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Home > Culture and Society

TFT's 11-step, fun, anti crime blueprint

Crime. There are no easy answers. Or are there?

Yes.

17 October 2003

1) Dope hysteria to be reduced by National Dope Day. Everyone in Britain is required by law to get stoned, resulting in a collective cry of "Is this what all the fuss is about?"

2) The Running Man to be used a template for all youth prisons. Since the average teenage hard nut isn't that fazed by a cursory two-week sentence in a young offenders institute, why not at least let the public recoup some entertainment value from the vast expense of dealing with the little twats? This week: joyriders from Bracknell get chased by a bloke on a motorbike with a chainsaw and a flamethrower. And some sort of 'ice gun'.

3) Anyone equating criminality with race should be forced to spend two weeks taking part in a depressing round of petty yobbery, mugging and car theft with pale-faced teenage criminals from Glasgow.

4) Anyone who invokes the phrase 'human rights' (as in 'we don't have the right to hang them/ flog them/ cut off their noses') should be locked in a cell with a ream of paper and some biros and forced to define 'human rights' to the satisfaction of a particularly pedantic philosophy professor. Or until they've realised that 'rights' are rather subjective concept.

5) Punishments made to fit crime. Thus mobile phone thieves will be locked in a cell for three weeks during which they will be forced to listen to an unending, tinny version of 'Who Let the Dogs Out'. Persistent offenders will be fitted with a tiny speaker in their brain that plays the standard Nokia ring tone whenever they approach a mobile phone.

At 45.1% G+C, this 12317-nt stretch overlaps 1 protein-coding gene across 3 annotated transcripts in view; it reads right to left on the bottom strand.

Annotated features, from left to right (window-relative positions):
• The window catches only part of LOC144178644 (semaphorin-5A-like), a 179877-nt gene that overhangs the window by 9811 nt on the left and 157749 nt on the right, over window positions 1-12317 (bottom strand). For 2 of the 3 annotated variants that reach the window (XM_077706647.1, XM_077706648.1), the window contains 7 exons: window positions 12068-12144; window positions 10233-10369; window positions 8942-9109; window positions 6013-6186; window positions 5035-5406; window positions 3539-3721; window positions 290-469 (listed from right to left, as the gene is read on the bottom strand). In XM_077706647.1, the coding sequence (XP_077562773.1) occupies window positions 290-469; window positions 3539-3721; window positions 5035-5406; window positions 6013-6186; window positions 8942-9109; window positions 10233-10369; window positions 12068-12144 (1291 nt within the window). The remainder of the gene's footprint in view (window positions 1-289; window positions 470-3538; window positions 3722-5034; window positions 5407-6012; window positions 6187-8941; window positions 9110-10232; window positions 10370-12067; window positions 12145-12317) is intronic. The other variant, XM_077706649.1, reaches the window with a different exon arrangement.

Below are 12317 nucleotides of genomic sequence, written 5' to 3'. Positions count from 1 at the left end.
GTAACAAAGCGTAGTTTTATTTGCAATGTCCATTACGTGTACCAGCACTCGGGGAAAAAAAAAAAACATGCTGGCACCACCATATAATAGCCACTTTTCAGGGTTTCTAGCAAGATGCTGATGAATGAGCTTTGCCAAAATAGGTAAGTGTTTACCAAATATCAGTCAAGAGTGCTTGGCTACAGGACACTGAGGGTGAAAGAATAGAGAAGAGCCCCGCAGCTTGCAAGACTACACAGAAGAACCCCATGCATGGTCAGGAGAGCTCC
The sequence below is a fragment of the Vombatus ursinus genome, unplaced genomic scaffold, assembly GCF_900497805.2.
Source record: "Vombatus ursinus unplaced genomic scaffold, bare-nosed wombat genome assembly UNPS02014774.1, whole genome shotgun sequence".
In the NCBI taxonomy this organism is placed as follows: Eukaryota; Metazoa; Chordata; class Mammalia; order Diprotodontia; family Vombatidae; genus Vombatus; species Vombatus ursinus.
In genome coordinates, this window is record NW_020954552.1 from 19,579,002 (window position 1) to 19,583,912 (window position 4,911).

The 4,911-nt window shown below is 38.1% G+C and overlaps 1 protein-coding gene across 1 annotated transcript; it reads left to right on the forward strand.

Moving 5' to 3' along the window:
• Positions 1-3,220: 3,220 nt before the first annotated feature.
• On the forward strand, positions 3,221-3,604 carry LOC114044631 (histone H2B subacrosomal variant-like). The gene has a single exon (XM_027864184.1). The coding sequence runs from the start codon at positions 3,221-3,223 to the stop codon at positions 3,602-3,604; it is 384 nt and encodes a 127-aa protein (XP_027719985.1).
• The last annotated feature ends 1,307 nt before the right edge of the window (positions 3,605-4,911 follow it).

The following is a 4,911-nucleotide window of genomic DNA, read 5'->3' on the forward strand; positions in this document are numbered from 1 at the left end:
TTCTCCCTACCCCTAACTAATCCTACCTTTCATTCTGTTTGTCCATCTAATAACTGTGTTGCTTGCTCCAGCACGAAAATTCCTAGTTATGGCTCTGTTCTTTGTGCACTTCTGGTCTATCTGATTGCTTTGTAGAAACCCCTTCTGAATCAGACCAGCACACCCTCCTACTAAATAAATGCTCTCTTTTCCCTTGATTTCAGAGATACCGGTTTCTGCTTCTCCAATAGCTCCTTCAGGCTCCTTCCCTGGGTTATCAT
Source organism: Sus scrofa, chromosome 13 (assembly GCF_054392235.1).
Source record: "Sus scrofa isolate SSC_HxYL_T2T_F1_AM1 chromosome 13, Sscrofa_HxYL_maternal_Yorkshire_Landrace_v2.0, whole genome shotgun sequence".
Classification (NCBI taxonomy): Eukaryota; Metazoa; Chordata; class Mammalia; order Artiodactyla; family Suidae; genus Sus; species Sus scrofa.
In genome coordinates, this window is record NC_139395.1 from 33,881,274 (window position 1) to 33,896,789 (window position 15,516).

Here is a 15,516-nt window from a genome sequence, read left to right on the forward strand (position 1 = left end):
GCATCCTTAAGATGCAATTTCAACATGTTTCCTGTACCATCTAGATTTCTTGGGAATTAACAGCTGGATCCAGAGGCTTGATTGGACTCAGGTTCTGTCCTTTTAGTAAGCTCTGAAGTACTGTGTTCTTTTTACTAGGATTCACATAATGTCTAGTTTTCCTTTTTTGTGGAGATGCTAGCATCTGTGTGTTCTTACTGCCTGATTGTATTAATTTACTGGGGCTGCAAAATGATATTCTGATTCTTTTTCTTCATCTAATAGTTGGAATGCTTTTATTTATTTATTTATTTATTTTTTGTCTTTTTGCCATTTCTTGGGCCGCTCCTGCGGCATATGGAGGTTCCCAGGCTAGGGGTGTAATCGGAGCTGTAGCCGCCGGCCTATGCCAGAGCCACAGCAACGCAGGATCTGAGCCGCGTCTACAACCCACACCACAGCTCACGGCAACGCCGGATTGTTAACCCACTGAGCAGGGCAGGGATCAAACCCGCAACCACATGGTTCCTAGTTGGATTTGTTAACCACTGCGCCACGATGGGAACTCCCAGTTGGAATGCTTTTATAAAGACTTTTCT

6) GCSEs, A-Levels and Joni Mitchell to be made illegal. Thus conformity becomes rebellion and vice versa for would-be teenage criminals, eg. "Don't mess, man. I can do quadratic equations". "Shit. Respect".

7) Government ministers made to live in crime blackspots. Perhaps they might actually do something once John Prescott fails to turn up to yet another cabinet meeting because his two Jags are burnt out hulks somewhere on an estate. NB. This policy to be coupled with...

8) Efficacy of traditional liberal crime solutions to be studied with 'hands on' research. In other words, anyone who thinks 'more youth clubs and training' is a complete answer to the question 'How do we reduce crime?' shall take under their wing a bloody minded petty criminal who couldn't keep out of trouble if you left them chained to a boulder on the moon.

9) Daily Mail readers set to work on devising a scientific test for 'evil' in people. A wholly pointless exercise, but at least it will keep them busy instead of banging on about hanging.

10) Violent offenders to be given genuine chance of making a new start in life with places at Italia Conte stage school. Probably of little practical benefit except to make Eastenders villains more convincing than Phil Mitchell, who exudes all the menace of an irritable potato.

11) Wannabe teenage gangstas to be forced at gunpoint to acknowledge the vast discrepancy between stealing sweets from local corner shops and the lifestyle depicted in Brian De Palma's version of Scarface.



Comment on this article: letters@thefridaything.co.uk

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